BERLIN (Reuters) - Anti-lockdown protesters and face-mask refusers can be called “Covidiots”, German prosecutors said on Wednesday, dismissing legal complaints against Social Democrat co-leader Saskia Esken who used the term on Twitter.
Prosecutors in Berlin, who had received hundreds of complaints accusing Esken of slander, said she was exercising her constitutional right to express her opinion. Esken’s SPD party is the junior partner in Chancellor Angela Merkel’s conservative-led ruling coalition.
In an Aug. 1 tweet, Esken said protesters at a Berlin march threatened the health of others by violating social distancing rules and ignoring requirements to wear face masks.
“The pointed term ‘Covidiot’ is, as an expression of opinion in the political discourse in the coronavirus pandemic, not liable for prosecution and is covered by the constitutionally protected freedom of speech,” prosecutors said.
Germany has seen mass protests in the past few weeks against curbs imposed by authorities to contain the spread of the new coronavirus and so limit the damage caused by COVID-19.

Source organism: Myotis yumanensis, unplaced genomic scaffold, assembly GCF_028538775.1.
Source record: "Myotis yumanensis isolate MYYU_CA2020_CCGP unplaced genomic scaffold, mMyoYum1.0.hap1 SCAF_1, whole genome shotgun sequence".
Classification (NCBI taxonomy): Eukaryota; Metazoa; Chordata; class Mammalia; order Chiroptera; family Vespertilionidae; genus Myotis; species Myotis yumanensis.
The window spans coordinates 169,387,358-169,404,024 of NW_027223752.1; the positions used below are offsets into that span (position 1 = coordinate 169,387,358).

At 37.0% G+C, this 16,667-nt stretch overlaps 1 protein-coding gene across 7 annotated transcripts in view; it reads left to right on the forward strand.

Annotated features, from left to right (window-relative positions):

The marches have attracted a mixed crowd of civil rights activists and people who oppose vaccinations, as well as neo-Nazis and members of far-right groups including the opposition party Alternative for Germany (AfD).
On Saturday, Berlin police broke up a mass protest against coronavirus curbs and arrested 300 people after demonstrators failed to keep their distance and wear masks as instructed.
During the protest, a crowd stormed the steps of the Reichstag parliament building and waved far-right flags, which was condemned by SPD Finance Minister Olaf Scholz and other leading politicians.
Reporting by Michael Nienaber, Editing by Catherine Evans
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